In our society’s day-to-day speech, there are many words that seem to denigrate self-love and self-focus. Here are a few: self-absorbed, self-centered, self-satisfied, self-important, selfish. Remarkably, the first definition in the dictionary for “self-love” is “an excessive regard for one’s own advantage”; and other definitions include “conceit, vanity, narcissism.” In the dictionary and in common parlance, there’s nothing positive at all about self-love.
While many of us may disagree with the dictionary’s definition and acknowledge that “self-love” can be positive, we also have surely absorbed at least some of the negative messages about self that are so pervasive in our culture. We criticize ourselves internally in ways that we’d never speak to someone else, we worry about taking up too much space, we hold back on asking for what we need for fear of seeming to care too much about ourselves. We talk easily of our love of others, but how many of us can say, easily, out loud, “I love myself”? How many of us can relax into and celebrate who we are and practice self-love?
It would be one thing if the societal distaste for self-love and self-focus had served to create a powerful tradition of compassion for others and had helped us to create a truly generous and loving environment for all. But that’s not what we have. We clearly live in a world where compassion for both others and ourselves is not reliably evident or easily accessible.
In Nonviolent Communication’s vision of a different kind of society, we speak of a world where everyone’s needs matter. This includes our needs as well as those of others. NVC suggests the radical possibility that practices that might be called self-centered can in fact serve as the foundation for our ability to love and contribute to others, rather than inhibiting this possibility. Self-love, self-acceptance, and self-understanding are seen as beautiful human needs and essential practices for living in alignment with the idea that everyone’s needs matter.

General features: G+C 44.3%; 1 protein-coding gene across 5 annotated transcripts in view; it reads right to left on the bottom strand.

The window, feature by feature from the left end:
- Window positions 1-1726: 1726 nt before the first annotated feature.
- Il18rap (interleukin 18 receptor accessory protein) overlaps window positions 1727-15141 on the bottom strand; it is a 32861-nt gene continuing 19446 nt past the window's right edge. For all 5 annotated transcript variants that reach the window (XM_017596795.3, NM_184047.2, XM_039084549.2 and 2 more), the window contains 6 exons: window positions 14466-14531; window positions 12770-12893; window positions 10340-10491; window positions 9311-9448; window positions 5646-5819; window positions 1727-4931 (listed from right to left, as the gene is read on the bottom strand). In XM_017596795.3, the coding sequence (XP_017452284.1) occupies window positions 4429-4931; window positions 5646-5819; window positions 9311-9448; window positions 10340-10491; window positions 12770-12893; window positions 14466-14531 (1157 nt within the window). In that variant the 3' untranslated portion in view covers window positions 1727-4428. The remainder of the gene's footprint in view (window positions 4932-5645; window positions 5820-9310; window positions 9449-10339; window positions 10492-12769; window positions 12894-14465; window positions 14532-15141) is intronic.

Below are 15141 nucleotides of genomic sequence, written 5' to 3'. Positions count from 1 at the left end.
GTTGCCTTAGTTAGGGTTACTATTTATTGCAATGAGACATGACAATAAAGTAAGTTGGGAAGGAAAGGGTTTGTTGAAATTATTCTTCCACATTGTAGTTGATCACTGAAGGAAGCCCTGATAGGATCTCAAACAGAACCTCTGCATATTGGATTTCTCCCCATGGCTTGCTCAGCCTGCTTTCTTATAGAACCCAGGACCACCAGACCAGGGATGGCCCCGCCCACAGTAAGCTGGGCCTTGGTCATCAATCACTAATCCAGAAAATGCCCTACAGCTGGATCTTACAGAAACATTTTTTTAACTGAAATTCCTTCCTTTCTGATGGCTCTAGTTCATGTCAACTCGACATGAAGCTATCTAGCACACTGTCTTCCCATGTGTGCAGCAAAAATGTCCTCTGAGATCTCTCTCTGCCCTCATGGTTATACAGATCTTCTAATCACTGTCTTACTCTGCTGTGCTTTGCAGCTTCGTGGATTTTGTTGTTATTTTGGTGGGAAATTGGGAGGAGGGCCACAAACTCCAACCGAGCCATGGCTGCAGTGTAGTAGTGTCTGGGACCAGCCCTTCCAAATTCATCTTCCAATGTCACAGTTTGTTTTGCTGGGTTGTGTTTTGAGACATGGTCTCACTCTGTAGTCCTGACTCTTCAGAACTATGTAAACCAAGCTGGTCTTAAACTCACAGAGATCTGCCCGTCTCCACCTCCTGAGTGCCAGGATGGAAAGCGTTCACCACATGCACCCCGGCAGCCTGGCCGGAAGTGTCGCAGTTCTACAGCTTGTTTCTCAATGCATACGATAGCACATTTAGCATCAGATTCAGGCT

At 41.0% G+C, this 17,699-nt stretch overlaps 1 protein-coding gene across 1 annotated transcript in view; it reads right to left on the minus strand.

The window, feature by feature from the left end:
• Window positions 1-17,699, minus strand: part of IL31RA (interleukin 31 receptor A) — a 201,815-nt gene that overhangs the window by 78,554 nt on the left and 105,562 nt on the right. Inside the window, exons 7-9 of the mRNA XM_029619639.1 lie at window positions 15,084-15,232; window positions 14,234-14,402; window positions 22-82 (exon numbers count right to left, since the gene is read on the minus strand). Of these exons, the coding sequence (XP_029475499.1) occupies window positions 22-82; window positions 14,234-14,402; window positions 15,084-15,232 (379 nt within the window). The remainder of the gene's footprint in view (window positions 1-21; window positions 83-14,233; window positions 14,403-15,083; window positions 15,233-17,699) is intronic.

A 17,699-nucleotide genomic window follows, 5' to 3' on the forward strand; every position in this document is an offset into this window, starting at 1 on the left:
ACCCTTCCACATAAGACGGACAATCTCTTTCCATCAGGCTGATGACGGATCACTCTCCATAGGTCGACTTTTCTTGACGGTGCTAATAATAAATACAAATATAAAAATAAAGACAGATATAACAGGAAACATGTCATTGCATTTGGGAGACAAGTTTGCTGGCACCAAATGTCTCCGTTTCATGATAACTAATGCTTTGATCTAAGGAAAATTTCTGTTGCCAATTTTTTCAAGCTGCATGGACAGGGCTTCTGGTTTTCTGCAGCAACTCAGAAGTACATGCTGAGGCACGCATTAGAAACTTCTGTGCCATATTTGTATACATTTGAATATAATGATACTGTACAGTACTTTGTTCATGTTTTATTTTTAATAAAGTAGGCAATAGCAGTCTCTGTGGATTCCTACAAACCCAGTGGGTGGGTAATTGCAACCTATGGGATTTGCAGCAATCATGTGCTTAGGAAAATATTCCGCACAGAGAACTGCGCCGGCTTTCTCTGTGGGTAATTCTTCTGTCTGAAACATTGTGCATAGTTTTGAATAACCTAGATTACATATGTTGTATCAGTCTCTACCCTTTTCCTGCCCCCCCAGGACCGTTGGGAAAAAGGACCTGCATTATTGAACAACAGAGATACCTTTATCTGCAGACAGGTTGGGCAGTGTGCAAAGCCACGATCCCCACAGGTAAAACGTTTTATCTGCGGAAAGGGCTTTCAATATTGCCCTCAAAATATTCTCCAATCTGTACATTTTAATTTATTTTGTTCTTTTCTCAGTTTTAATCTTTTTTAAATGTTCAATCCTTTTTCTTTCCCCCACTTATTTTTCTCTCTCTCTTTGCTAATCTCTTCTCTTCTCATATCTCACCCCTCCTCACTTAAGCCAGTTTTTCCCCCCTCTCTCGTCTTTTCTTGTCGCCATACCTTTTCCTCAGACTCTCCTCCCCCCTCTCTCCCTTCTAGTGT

In fact, again and again I find that self-judgments and challenge with accepting and loving ourselves can be the greatest stumbling blocks in relationships with others — greater even than criticisms of one another. Paradoxically, self-judgments are often what block the way to feeling compassion for others and to developing the capacity to take everyone into consideration. And similarly, self-acceptance — even self-celebration — can make it more possible to accept and celebrate others.
So while we give much attention in NVC classes and retreats to building our capacity for relating with others, we also focus on the tender, inner work of relating with ourselves. This work, like any relationship work, often takes great courage, creativity, and stamina. There is, perhaps, some mystery involved. But like any relationship work, there are also simple, daily practices that help build one’s capacity for self-love. Strange as it might sound, I feel convinced that self-love, or at least a growing capacity for self-love, is a learnable skill.
I have had the great privilege over the past two years to lead BayNVC’s Living Peace retreats and its Immersion Program (BIP), and have seen how a supportive learning community can contribute to both subtle and dramatic transformations, often in unexpected ways. This experience leaves me with great joy and hope for what is possible for human beings. Indeed, a world where everyone matters seems much more within reach when people develop a strong foundation within.
Kathy Simon, Ph.D. has been practicing NVC for more than 18 years and teaching it for 9 years. She has led the Living Peace retreat and the BayNVC Immersion Program each year since 2009, and she especially appreciates the chance to work with a small, warm community of dedicated practitioners. Along with the Immersion Program, Kathy also leads NVC trainings for organizations and works with individuals, parents and couples to integrate NVC into their personal lives. A former high school English and drama teacher, Kathy guided student teachers at Stanford University and co-directed the Coalition of Essential Schools, a nonprofit school reform organization. Kathy is the author of Moral Questions in the Classroom and co-author of other books on education and school reform. She lives in Oakland with her partner, Inbal Kashtan, co-founder of BayNVC, and their 15-year-old son.
https://hridaya-yoga.com/wp-content/uploads/2014/03/love.jpg371503adminhttps://hridaya-yoga.com/wp-content/uploads/Logo-Hridaya-Yoga.pngadmin2014-03-18 14:01:442017-04-25 07:05:32Shifting self-love from negative to necessary